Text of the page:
Tuesday, August 9, 2011

One Dimensional Man's Bike

'Thought bike' (Wired)
I'm guessing most reading this have heard of electronic shifting for bicycles. The technology is not new, but has in fact  been in use since the early 1990s. Mavic's ZAP system introduced the bike world to electrified shifting, and their components were raced in the PRO peloton for years. In fact, Chris Boardman used the system for eight seasons. It was relatively simple, featuring a couple toggle switches, albeit for the rear derailleur alone. However, the second iteration of ZAP was wireless, and fraught with problems. The project died. 


Fast forward to 2009, and Shimano releases Di2, the electronic Dura Ace group.  Having learned from the ZAP project, Shimano came pretty close to nailing Di2. The system is already in wide use in both the PRO peloton and the amateur ranks, and with the release of the electronic Ultegra group, the technology is nearly certain to secure a stable foothold in the market. 


For all the success Shimano has seen with their electronic shifting system, many a consumer will still ask themselves: 'Do I want this...do I need this?' Sure, some will gravitate toward electronic systems for their wow-factor alone. Others will perceive an opportunity to increase performance. While Di2's performance is not night-and-day better than conventional Dura- Ace, riders do report it is very precise, some going as far as to say it is the 'pinnacle of shifting technology.' Tubulars perform better than clinchers too, but its up to the rider to decide whether the performance gains these technologies offer outweight their added cost, complexity, and when things go wrong, inconvenience? 


For my riding, electronic systems are not justified. That is, for a regular road bike or mountain bike application. However, if I were taking time trialling very seriously, I could see myself attracted to using a toggle switch on the aero bars. This would eliminate the bar end shifters on the bars, and actually make shifting easier. I doubt the aerodynamic savings would be significant, nor would the ease of shifting be drastically improved; however, there would be gains. At least there is a rationale for using this technology.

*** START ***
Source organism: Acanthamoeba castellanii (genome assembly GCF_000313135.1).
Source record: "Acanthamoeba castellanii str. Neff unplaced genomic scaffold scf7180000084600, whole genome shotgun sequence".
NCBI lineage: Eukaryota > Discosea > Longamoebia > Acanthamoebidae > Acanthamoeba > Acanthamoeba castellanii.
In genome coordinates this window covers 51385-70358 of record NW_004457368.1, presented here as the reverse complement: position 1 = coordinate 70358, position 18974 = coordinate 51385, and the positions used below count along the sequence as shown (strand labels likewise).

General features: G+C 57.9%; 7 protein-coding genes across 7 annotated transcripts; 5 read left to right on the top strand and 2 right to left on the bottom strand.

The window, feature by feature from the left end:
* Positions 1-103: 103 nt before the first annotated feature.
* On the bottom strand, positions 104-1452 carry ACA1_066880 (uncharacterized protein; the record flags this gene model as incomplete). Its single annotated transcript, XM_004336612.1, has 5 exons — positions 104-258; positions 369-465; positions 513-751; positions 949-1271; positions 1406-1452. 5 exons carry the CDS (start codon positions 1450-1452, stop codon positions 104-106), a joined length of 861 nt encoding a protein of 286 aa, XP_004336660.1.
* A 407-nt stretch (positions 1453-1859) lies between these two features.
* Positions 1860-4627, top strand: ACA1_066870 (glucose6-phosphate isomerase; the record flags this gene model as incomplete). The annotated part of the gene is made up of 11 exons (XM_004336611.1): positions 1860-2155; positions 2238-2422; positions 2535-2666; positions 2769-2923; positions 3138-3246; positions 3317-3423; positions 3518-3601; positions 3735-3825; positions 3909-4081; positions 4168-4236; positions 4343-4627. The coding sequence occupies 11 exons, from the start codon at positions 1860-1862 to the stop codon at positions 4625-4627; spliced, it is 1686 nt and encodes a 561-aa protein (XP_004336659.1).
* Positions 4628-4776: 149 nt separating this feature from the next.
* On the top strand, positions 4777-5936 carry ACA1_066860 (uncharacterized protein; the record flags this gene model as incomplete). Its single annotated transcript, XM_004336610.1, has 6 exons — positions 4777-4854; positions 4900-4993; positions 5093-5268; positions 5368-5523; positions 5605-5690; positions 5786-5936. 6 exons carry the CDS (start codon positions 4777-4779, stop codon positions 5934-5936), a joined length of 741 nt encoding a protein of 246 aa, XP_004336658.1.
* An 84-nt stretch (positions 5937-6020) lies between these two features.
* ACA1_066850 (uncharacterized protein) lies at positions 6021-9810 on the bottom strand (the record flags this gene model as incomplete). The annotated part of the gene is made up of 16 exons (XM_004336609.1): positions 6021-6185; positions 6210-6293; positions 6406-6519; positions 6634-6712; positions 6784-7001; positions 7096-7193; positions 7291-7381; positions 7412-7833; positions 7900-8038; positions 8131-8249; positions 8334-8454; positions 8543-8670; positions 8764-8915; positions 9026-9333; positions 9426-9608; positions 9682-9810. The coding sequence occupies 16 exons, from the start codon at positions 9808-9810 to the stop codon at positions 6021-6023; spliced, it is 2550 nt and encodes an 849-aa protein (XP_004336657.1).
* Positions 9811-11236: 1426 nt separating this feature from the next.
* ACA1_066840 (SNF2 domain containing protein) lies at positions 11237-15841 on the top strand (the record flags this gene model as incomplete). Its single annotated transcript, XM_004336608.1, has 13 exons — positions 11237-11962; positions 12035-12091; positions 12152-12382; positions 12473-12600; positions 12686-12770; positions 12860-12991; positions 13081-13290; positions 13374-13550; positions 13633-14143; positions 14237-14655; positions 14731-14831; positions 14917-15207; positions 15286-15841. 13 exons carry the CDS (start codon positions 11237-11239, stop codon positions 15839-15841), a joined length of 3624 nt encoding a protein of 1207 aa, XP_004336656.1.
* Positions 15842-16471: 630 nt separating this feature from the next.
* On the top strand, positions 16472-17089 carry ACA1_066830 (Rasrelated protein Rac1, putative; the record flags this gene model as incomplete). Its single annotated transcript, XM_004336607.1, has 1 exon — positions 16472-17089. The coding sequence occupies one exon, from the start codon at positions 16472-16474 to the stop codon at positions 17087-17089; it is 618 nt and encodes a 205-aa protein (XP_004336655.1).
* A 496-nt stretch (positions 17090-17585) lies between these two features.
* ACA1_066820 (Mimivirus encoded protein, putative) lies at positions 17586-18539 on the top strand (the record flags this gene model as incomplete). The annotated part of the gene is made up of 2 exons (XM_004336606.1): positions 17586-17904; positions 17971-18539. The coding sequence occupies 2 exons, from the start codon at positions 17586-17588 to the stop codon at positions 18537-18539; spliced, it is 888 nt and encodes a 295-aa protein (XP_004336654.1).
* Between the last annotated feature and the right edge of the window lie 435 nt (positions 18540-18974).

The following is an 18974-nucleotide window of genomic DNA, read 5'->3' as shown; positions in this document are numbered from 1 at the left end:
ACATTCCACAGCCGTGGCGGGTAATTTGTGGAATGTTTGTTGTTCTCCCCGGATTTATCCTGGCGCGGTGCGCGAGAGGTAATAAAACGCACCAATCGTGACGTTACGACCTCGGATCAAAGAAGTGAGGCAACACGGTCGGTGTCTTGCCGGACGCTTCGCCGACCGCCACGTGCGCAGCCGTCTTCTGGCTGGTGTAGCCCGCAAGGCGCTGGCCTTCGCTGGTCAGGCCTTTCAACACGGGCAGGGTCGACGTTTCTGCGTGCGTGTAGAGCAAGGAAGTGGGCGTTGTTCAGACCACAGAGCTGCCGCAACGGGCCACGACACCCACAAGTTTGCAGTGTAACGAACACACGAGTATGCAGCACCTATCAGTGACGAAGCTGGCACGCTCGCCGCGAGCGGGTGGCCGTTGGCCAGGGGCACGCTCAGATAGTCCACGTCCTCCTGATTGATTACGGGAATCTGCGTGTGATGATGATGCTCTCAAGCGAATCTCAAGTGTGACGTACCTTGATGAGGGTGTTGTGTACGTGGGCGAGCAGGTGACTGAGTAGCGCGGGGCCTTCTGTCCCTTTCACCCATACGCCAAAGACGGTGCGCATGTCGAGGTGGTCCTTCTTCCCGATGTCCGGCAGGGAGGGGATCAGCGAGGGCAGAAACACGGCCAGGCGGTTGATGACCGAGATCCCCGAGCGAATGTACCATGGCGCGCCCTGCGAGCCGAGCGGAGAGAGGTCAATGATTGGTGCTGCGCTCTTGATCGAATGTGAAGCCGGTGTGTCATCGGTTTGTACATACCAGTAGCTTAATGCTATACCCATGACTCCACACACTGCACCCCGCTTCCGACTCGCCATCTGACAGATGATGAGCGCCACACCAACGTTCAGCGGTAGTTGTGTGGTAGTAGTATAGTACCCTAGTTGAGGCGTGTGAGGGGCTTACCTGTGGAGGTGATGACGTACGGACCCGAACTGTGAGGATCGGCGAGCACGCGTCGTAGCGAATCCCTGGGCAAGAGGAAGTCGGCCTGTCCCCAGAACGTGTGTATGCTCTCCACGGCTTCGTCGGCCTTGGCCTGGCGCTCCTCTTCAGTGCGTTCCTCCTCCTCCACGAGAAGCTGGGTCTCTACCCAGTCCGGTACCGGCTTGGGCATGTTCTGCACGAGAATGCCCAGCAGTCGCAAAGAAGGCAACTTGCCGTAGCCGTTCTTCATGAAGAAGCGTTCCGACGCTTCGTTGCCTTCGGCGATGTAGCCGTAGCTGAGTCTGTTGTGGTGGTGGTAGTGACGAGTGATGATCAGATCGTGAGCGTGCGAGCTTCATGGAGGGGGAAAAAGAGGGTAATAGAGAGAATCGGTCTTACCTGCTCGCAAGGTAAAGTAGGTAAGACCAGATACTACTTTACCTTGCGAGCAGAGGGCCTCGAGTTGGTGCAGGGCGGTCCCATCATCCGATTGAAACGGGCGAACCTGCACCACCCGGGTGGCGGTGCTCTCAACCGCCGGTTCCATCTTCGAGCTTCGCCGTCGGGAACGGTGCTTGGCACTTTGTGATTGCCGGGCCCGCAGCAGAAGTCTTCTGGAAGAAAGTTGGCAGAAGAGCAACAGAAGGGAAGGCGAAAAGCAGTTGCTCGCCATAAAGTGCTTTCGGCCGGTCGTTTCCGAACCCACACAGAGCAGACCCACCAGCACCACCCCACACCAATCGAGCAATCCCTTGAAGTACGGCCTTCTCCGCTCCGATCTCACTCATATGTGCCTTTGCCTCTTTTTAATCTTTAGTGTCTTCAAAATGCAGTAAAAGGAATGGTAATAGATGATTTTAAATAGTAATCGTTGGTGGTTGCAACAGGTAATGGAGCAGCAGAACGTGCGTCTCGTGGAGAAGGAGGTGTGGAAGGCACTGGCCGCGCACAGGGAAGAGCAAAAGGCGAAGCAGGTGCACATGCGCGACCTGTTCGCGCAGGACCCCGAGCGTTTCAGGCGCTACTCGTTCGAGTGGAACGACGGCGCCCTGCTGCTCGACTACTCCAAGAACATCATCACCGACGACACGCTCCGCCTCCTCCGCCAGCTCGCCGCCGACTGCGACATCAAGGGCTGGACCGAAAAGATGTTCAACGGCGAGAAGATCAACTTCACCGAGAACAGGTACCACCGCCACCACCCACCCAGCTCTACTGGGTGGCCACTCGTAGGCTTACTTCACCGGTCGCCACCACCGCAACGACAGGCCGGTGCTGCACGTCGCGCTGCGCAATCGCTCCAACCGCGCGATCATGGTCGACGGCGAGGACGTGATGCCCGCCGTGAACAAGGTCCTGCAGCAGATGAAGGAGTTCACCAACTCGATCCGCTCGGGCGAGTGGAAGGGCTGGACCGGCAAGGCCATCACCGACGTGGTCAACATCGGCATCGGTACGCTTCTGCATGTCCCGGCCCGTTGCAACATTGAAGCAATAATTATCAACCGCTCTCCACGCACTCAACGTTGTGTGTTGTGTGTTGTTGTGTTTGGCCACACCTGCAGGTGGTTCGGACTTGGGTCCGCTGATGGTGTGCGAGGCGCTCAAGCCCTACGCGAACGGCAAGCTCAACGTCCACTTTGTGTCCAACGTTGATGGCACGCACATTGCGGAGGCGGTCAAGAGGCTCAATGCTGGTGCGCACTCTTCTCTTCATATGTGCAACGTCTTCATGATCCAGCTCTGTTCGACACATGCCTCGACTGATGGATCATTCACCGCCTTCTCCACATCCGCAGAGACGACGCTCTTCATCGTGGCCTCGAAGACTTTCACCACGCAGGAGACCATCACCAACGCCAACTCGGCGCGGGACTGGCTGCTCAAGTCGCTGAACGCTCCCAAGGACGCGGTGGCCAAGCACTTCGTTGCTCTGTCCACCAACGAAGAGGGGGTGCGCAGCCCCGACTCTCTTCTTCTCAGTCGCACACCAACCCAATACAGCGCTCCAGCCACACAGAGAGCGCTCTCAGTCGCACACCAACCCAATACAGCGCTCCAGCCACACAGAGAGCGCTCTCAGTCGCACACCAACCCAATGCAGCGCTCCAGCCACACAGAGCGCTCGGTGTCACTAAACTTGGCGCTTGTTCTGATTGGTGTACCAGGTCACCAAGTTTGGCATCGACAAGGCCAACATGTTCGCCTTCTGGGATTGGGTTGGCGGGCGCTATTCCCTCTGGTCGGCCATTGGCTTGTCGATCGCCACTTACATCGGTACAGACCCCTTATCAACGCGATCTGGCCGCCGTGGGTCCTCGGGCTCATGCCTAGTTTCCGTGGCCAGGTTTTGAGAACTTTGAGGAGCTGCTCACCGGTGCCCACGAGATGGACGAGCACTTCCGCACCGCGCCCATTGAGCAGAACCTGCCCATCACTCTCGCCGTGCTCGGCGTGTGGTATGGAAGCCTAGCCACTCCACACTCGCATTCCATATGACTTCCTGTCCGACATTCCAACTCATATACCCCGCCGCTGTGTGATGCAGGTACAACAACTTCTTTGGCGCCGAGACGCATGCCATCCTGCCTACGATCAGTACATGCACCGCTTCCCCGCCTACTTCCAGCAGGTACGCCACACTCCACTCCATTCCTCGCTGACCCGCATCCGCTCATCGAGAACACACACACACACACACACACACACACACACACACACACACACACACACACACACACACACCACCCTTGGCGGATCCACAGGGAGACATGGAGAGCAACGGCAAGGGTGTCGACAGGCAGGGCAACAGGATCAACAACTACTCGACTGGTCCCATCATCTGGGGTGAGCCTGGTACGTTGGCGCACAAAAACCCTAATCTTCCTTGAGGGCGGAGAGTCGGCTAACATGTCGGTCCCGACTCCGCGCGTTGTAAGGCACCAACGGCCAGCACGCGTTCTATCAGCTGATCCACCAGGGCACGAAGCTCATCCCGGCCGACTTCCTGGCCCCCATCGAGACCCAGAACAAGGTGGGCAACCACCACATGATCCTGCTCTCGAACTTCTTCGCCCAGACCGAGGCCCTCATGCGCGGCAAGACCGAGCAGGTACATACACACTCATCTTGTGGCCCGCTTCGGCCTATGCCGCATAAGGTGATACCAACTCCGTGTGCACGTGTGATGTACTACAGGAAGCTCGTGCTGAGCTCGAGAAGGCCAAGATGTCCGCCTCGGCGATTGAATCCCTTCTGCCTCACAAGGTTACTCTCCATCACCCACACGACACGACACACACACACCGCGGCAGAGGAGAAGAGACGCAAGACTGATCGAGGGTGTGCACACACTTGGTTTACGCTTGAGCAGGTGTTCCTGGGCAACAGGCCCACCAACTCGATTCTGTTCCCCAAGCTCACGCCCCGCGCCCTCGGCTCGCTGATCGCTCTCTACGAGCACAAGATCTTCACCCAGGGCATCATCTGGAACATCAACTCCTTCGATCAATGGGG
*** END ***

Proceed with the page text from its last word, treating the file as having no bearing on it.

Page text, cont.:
While bike companies are working on integrating elecronic shifting systems into road bike designs, others are dreaming up novel ideas for how to apply these technologies in yet bolder ways. One recent example had me checking the story's date to see whether it was recycled from April 1. Why? Because the project featured in the story is ludicrous: Toyota Prius Bicycle.


Posted on Bikerumor.com, the Prius X Parlee (PXP) is indeed the answer to the question NOBODY was asking: 'What if I could make my bike shift by merely thinking it?' Well, nobody except Toyota. Esenially, they worked with Parlee and Deeplocal to develop a super aerodynamic road bike for non-racers that can be shifter via iPhone or brain waves. All you need is you charged iPhone, a backpack of electronic gear, a helmet with neurotransmitters installed, and Di2. This 'mash up' was constructed from off the shelf parts - save the custom, wind tunnel tested Parlee - and does in fact work. But was anybody asking for it? Nope.


The reason nobody was thinking this question is that shifting is already easy, especially with Di2. An experienced rider, you know, the type who actually needs ultra precise shifting, doesn't need to think, 'shift up.' They just do it. Its called neural conditioning, or habituation; its second nature. Toggles can be placed at the hood, in the drop, or on the flat of the bar - wherever hands sit. Is hands free shifting necessary in any way?